IDEM changes worrisome
Link to this editorial in the Marion Chronicle-Tribune
We are concerned that the Indiana Department of Environmental Management decision’s to dispose of its enforcement arm will not serve the citizens of the state well — both now and in generations to come.
We have no doubt that IDEM needed retooling. Historically, simple questions of the agency received a slow response creating a sometimes time-consuming barrier to reporting facts to the public.
Change was needed, we think, to make IDEM more responsive to people and their concerns about the environment and the state’s enforcement of its environment regulations, as area residents can attest in their own dealings with the agency.
“Enforcement didn’t really do much. It seemed like nothing ever got done until it got to the attorney general,” said Don Lindsey of Andrews, who wound up being a neighbor to a confined animal feed operation.
But we are curiously wondering how elimination the IDEM enforcement office will accomplish the creation of a better and more responsive IDEM.
IDEM spokeswoman Amber Finkelstein said the agency will bring together inspectors and enforcement officers under the agency’s programs and enforcement will continue to operate inside those individual programs.
Having everyone working more closely together should speed resolution of compliance issues, she said.
What we do not wish to see happen in a downgrading of enforcement to the point that it lack the teeth or the will to keep our waters and land clean and safe for residents. Sometimes economic pressures work against that goal.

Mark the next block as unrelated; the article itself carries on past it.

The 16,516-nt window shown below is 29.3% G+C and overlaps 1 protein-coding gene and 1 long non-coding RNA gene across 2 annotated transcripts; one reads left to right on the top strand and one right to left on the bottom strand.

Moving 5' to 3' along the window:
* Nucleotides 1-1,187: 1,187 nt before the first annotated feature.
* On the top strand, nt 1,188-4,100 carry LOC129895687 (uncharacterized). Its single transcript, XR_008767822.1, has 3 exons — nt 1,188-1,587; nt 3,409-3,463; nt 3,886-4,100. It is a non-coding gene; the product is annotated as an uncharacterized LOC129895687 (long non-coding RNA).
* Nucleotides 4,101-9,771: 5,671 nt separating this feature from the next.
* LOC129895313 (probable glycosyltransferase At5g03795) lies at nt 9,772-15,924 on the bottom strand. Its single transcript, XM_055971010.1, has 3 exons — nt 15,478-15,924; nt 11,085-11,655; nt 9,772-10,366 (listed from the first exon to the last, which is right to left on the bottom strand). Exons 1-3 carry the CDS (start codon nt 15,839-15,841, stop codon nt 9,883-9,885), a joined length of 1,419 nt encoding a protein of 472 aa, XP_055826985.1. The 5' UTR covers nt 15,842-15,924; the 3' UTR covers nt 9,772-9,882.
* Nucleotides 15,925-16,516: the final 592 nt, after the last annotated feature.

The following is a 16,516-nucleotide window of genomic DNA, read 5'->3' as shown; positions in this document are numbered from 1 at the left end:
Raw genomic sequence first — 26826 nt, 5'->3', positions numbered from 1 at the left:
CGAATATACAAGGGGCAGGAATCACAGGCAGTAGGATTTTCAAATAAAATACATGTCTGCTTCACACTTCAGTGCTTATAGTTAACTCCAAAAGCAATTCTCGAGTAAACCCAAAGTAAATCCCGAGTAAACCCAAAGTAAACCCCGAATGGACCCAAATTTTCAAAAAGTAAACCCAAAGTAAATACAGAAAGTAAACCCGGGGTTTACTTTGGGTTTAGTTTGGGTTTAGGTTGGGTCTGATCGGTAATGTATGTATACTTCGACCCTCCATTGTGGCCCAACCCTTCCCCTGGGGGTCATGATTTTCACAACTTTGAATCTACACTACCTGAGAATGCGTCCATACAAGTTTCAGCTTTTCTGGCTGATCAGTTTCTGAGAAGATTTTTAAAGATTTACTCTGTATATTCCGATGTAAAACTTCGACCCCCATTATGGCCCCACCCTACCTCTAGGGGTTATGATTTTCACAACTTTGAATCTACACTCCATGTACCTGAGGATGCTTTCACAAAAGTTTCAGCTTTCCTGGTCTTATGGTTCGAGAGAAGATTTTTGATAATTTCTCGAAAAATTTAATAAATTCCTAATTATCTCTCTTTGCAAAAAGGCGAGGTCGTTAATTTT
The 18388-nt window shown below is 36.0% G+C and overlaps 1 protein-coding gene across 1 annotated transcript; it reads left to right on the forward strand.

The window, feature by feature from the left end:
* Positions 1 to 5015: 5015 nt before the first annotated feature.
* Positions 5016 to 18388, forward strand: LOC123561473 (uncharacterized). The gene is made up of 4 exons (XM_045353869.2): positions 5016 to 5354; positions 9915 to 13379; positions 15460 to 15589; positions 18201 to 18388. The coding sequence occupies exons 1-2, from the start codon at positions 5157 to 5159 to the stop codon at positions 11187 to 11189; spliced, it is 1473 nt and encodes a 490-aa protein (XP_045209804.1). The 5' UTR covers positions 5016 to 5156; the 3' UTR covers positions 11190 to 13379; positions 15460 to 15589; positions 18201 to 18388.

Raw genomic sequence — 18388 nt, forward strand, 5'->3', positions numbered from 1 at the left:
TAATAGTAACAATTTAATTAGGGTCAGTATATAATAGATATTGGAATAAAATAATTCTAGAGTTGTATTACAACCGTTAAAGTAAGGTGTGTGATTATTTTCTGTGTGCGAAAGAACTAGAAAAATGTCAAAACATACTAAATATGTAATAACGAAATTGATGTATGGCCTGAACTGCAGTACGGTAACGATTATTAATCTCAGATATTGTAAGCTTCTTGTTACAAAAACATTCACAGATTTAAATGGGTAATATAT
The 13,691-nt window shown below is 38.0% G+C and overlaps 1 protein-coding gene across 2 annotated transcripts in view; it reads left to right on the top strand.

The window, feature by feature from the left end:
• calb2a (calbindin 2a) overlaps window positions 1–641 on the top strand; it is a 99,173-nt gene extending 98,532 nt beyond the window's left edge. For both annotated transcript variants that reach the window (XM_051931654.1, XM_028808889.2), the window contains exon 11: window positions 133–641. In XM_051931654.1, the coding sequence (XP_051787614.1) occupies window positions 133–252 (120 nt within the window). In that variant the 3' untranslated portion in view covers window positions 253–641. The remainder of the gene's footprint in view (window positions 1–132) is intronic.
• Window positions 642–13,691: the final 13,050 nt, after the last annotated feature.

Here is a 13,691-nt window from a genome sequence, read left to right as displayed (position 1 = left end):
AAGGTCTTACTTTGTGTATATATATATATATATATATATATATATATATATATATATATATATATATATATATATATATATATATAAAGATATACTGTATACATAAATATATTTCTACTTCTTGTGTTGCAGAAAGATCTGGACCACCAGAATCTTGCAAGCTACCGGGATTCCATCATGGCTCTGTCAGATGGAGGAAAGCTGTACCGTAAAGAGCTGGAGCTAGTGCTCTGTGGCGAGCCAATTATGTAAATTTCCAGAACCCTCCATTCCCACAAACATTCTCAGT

Nothing is done in a vacuum. The economic impact of environmental regulations is an important aspect of IDEM enforcement and there are times when economic considerations should win out — at least in the near term. We can appreciate the costs to people and businesses involved in such enforcement, as sewage rates are expected to skyrocket in Marion this year to pay for the assurance the city doesn’t expel raw sewage into the Mississinewa River anymore.
IDEM Commissioner Thomas Easterly communicated the agency goal in 2007 of increasing the personal income of all Hoosiers. We believe that is a vital overarching goal for state leadership but IDEM’s first responsibility should be the safety and the quality of life for residents — which entails far more than personal income.
We will be watching to see if the changes in enforcement structure at IDEM turn are in line with those responsibilities.